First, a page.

South Carolina Barbecue: A Few Thoughts

Like the sign says, Dukes Bar-B-Q in Walterboro, South Carolina. The pig on the front lawn isn't real, but the people are.

In two trips to South Carolina in the last decade, I've spent much of my time crisscrossing the state and looking at the barbecue there. Yes, sometimes just looking at it.

Mustard-based sauces are still king in the corner of South Carolina we traversed.

That's because I maintain a strict definition of barbecue. First and foremost, it must be based on hardwood, or, in a second-best scenario, charcoal. In other words, the meat -- whether it be pork, beef, mutton, or chicken -- must be imbued with smoke that comes from wood, giving it a serious pink smoke ring, and a savor that only smoldering wood can confer.

Carolina 'cue is one of the country's greatest barbecue traditions, an important part of a list that includes the BBQ styles of Texas, Memphis, Kansas City, and Kentucky. It's based on whole pigs smoked long in the pit (originally, a real pit, later an aboveground smoker), and then shredded, or "pulled," and doused with a vinegar-based sauce, primarily in North Carolina. In South Carolina, there's an equally marvelous tradition of mustard-based sauces. Where did these come from? Well, while the mustard that Central Texans put on their hamburgers is undoubtedly of German origin, I believe the derivation of the South Carolina barbecue sauce is probably French.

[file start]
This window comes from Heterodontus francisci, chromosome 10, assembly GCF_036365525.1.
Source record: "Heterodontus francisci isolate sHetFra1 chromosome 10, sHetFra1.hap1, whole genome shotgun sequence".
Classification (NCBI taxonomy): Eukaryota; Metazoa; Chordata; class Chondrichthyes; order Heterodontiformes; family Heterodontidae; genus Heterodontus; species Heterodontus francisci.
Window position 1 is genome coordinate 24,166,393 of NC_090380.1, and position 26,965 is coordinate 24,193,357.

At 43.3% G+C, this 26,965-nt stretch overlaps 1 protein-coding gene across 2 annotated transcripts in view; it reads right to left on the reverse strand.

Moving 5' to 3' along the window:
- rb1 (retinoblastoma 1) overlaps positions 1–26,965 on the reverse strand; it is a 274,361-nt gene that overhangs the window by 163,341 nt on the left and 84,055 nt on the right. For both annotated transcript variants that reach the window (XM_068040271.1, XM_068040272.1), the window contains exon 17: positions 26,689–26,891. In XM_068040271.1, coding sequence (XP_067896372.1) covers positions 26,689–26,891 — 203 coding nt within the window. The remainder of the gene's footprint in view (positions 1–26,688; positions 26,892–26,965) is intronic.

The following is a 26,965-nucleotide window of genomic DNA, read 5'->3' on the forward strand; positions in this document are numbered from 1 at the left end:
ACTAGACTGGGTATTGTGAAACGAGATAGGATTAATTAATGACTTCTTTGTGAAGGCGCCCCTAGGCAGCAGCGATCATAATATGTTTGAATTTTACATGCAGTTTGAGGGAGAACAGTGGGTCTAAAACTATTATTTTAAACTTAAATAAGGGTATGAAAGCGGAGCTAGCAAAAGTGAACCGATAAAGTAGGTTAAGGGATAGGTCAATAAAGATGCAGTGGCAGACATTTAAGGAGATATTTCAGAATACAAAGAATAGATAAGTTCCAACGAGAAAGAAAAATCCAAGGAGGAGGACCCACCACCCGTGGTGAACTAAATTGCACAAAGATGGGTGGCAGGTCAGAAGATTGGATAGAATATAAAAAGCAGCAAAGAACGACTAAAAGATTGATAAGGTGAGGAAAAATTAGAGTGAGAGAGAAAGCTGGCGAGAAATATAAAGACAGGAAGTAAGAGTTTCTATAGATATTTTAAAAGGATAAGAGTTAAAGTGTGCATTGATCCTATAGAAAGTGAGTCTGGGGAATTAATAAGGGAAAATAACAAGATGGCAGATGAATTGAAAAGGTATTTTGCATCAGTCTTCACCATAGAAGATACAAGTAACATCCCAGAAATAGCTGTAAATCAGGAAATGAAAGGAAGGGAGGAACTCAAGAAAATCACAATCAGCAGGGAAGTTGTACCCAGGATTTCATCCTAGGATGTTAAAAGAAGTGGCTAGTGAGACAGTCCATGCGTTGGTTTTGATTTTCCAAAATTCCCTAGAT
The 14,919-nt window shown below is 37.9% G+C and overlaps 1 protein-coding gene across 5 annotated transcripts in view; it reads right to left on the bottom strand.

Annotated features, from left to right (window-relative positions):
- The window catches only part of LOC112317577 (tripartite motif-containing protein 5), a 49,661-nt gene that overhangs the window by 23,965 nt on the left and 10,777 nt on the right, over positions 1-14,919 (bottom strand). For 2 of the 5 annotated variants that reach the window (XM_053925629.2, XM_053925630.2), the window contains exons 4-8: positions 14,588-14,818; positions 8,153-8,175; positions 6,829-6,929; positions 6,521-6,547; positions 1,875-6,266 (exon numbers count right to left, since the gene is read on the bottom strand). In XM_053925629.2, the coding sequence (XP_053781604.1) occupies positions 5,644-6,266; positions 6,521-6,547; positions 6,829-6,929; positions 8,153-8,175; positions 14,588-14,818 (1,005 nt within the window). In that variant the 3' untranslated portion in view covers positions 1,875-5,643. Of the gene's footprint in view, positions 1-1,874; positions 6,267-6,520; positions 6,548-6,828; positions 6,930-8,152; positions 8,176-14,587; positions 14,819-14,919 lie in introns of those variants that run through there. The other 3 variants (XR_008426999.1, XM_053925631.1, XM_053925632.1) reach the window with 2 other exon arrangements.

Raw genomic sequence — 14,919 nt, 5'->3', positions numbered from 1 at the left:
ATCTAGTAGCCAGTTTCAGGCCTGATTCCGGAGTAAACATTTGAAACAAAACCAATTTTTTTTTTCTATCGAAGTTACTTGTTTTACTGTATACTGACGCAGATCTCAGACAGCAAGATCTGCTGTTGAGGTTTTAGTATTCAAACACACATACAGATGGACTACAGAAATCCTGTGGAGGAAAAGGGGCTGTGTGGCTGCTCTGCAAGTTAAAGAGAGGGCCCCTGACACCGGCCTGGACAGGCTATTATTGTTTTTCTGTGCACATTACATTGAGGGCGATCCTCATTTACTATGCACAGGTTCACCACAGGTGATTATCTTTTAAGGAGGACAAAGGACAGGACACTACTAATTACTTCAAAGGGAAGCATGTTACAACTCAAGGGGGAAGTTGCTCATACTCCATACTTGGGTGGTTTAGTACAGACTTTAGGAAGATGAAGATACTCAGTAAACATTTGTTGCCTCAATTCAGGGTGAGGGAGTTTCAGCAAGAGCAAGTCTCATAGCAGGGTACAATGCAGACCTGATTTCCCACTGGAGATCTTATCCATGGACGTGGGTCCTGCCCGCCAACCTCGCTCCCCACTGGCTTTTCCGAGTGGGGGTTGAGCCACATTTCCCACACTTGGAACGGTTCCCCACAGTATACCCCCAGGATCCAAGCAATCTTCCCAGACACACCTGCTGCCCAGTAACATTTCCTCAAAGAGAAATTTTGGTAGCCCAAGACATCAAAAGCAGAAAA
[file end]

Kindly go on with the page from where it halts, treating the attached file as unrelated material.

The whole pig concept is an interesting one. The pigs tend to be small (around 150 pounds in many cases), but even so, the smoke only penetrates the outer layers, so there are masses of pork inside that don't get very smoky. Of course, pulling the pork means that the gradient of smokiness is well-distributed, though at some places it seems like the smokiest parts on the outside (sometimes called "brown" or "Mister Brown") are withheld.

The lower level of smokiness at Carolina barbecues, and lack of cheap hardwood, has meant that many of the establishments have converted to using gas or electricity and no wood at all. Which is why, when I approach a place I might potentially eat at, I go around the back and see if there's any evidence of wood or charcoal. At N.C. places like Wilber's in Goldsboro, or Allen & Son in Chapel Hill, wood splinters, logs, and ash are everywhere, and the smell of smoke perfumes the air. Hence, the nose is also a good guide as to whether you want to try a place or not.

The actual 'cue at Dukes in Walterboro occupies only one of over two dozen tubs.

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